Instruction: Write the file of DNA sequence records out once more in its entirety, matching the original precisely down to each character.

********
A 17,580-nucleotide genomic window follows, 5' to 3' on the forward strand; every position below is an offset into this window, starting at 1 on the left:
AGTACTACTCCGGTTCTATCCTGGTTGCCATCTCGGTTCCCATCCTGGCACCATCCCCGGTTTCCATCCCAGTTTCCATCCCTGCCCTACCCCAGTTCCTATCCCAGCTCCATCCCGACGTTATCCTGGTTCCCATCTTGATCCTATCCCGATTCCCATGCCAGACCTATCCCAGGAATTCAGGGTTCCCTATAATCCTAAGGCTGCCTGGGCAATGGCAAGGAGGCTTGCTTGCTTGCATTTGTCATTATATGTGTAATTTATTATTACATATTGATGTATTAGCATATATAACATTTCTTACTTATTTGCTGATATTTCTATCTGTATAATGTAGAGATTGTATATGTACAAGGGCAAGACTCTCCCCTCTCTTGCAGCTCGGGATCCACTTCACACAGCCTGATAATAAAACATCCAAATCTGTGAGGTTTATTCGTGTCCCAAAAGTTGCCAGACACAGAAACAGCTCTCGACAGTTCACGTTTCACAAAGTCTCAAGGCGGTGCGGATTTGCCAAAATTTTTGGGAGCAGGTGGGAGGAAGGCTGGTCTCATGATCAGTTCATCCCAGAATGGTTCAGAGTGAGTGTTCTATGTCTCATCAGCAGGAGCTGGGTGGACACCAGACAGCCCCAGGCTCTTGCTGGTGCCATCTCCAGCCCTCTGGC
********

A 17,580-nucleotide genomic window follows, 5' to 3' on the forward strand; every position below is an offset into this window, starting at 1 on the left:
AGTACTACTCCGGTTCTATCCTGGTTGCCATCTCGGTTCCCATCCTGGCACCATCCCCGGTTTCCATCCCAGTTTCCATCCCTGCCCTACCCCAGTTCCTATCCCAGCTCCATCCCGACGTTATCCTGGTTCCCATCTTGATCCTATCCCGATTCCCATGCCAGACCTATCCCAGGAATTCAGGGTTCCCTATAATCCTAAGGCTGCCTGGGCAATGGCAAGGAGGCTTGCTTGCTTGCATTTGTCATTATATGTGTAATTTATTATTACATATTGATGTATTAGCATATATAACATTTCTTACTTATTTGCTGATATTTCTATCTGTATAATGTAGAGATTGTATATGTACAAGGGCAAGACTCTCCCCTCTCTTGCAGCTCGGGATCCACTTCACACAGCCTGATAATAAAACATCCAAATCTGTGAGGTTTATTCGTGTCCCAAAAGTTGCCAGACACAGAAACAGCTCTCGACAGTTCACGTTTCACAAAGTCTCAAGGCGGTGCGGATTTGCCAAAATTTTTGGGAGCAGGTGGGAGGAAGGCTGGTCTCATGATCAGTTCATCCCAGAATGGTTCAGAGTGAGTGTTCTATGTCTCATCAGCAGGAGCTGGGTGGACACCAGACAGCCCCAGGCTCTTGCTGGTGCCATCTCCAGCCCTCTGGC